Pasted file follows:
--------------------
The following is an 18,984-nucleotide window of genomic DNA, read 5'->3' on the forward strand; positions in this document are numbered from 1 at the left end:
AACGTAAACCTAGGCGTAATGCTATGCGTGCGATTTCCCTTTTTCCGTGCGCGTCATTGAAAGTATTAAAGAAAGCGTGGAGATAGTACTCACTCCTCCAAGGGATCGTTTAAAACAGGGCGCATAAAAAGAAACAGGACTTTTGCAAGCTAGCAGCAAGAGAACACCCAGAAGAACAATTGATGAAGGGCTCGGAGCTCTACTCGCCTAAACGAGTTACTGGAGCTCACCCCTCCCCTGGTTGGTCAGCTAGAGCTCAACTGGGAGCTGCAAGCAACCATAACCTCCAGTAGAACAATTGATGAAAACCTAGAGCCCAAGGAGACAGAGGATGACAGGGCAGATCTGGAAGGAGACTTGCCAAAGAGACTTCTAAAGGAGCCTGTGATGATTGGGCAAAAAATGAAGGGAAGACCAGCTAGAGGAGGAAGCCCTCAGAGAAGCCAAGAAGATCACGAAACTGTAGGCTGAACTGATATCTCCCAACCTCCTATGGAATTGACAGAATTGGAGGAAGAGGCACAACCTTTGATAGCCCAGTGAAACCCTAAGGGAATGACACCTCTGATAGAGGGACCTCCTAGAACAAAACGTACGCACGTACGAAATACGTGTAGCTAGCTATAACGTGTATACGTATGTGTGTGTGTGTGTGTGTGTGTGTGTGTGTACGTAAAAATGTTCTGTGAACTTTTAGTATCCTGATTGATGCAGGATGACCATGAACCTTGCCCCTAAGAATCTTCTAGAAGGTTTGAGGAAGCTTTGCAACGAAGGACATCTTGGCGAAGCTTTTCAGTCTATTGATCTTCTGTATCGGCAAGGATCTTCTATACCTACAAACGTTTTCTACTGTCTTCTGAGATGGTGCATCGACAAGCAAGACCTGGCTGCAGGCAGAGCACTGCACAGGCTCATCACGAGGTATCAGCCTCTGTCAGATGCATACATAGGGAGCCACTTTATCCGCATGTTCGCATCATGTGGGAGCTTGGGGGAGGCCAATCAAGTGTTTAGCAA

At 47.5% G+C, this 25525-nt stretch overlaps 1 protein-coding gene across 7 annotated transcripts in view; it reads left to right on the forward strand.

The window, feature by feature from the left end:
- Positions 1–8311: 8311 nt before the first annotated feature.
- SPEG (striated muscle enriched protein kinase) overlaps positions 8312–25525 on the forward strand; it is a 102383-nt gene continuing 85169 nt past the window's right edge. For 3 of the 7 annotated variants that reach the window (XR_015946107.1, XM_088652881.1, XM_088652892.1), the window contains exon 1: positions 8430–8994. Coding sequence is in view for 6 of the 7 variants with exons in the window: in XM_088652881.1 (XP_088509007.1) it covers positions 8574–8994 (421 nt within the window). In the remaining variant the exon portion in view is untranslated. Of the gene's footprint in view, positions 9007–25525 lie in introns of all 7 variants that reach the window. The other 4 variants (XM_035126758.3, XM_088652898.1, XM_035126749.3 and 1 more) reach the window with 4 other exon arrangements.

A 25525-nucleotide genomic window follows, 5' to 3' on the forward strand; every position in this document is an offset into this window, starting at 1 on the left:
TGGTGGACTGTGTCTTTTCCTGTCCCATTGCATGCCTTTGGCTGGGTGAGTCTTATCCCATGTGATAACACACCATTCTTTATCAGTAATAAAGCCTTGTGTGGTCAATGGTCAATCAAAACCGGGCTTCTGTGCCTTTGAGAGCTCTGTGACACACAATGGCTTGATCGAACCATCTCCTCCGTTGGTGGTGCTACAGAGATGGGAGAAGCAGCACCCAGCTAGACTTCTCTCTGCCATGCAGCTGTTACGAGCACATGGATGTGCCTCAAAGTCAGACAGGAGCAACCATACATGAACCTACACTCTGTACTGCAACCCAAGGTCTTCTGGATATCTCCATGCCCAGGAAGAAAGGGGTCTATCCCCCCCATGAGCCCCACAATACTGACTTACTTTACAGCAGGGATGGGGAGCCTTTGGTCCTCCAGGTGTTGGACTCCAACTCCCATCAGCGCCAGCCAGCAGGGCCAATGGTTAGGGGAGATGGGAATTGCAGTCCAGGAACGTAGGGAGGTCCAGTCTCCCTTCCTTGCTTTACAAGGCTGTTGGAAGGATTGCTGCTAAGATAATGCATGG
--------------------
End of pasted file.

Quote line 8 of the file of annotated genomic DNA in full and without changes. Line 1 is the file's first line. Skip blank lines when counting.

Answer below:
TGGTGGACTGTGTCTTTTCCTGTCCCATTGCATGCCTTTGGCTGGGTGAGTCTTATCCCATGTGATAACACACCATTCTTTATCAGTAATAAAGCCTTGTGTGGTCAATGGTCAATCAAAACCGGGCTTCTGTGCCTTTGAGAGCTCTGTGACACACAATGGCTTGATCGAACCATCTCCTCCGTTGGTGGTGCTACAGAGATGGGAGAAGCAGCACCCAGCTAGACTTCTCTCTGCCATGCAGCTGTTACGAGCACATGGATGTGCCTCAAAGTCAGACAGGAGCAACCATACATGAACCTACACTCTGTACTGCAACCCAAGGTCTTCTGGATATCTCCATGCCCAGGAAGAAAGGGGTCTATCCCCCCCATGAGCCCCACAATACTGACTTACTTTACAGCAGGGATGGGGAGCCTTTGGTCCTCCAGGTGTTGGACTCCAACTCCCATCAGCGCCAGCCAGCAGGGCCAATGGTTAGGGGAGATGGGAATTGCAGTCCAGGAACGTAGGGAGGTCCAGTCTCCCTTCCTTGCTTTACAAGGCTGTTGGAAGGATTGCTGCTAAGATAATGCATGG